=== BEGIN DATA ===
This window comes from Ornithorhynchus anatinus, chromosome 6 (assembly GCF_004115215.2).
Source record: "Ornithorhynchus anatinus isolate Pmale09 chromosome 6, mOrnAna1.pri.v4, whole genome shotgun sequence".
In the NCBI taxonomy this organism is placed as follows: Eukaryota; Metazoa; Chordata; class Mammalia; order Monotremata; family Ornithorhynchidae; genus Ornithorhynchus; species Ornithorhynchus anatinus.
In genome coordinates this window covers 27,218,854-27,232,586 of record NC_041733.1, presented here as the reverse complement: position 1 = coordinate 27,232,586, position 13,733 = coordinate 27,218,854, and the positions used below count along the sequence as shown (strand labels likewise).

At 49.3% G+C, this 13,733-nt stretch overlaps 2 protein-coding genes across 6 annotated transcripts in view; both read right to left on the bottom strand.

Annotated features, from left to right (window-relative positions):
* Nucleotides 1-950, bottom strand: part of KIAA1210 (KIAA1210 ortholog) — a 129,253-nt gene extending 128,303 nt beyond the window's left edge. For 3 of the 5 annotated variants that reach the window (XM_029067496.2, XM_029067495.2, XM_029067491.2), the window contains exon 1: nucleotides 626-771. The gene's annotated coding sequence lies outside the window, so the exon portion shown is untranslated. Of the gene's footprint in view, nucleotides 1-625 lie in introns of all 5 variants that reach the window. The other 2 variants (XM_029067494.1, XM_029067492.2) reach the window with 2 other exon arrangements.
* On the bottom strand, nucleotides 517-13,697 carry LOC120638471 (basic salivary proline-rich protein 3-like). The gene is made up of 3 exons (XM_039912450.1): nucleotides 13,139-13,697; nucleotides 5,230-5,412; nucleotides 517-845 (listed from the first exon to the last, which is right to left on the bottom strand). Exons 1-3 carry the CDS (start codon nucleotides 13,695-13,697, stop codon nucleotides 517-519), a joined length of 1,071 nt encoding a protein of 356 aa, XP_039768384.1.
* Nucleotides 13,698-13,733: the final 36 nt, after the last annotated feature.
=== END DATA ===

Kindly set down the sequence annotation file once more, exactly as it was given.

This window comes from Ornithorhynchus anatinus, chromosome 6 (assembly GCF_004115215.2).
Source record: "Ornithorhynchus anatinus isolate Pmale09 chromosome 6, mOrnAna1.pri.v4, whole genome shotgun sequence".
In the NCBI taxonomy this organism is placed as follows: Eukaryota; Metazoa; Chordata; class Mammalia; order Monotremata; family Ornithorhynchidae; genus Ornithorhynchus; species Ornithorhynchus anatinus.
In genome coordinates this window covers 27,218,854-27,232,586 of record NC_041733.1, presented here as the reverse complement: position 1 = coordinate 27,232,586, position 13,733 = coordinate 27,218,854, and the positions used below count along the sequence as shown (strand labels likewise).

At 49.3% G+C, this 13,733-nt stretch overlaps 2 protein-coding genes across 6 annotated transcripts in view; both read right to left on the bottom strand.

Annotated features, from left to right (window-relative positions):
* Nucleotides 1-950, bottom strand: part of KIAA1210 (KIAA1210 ortholog) — a 129,253-nt gene extending 128,303 nt beyond the window's left edge. For 3 of the 5 annotated variants that reach the window (XM_029067496.2, XM_029067495.2, XM_029067491.2), the window contains exon 1: nucleotides 626-771. The gene's annotated coding sequence lies outside the window, so the exon portion shown is untranslated. Of the gene's footprint in view, nucleotides 1-625 lie in introns of all 5 variants that reach the window. The other 2 variants (XM_029067494.1, XM_029067492.2) reach the window with 2 other exon arrangements.
* On the bottom strand, nucleotides 517-13,697 carry LOC120638471 (basic salivary proline-rich protein 3-like). The gene is made up of 3 exons (XM_039912450.1): nucleotides 13,139-13,697; nucleotides 5,230-5,412; nucleotides 517-845 (listed from the first exon to the last, which is right to left on the bottom strand). Exons 1-3 carry the CDS (start codon nucleotides 13,695-13,697, stop codon nucleotides 517-519), a joined length of 1,071 nt encoding a protein of 356 aa, XP_039768384.1.
* Nucleotides 13,698-13,733: the final 36 nt, after the last annotated feature.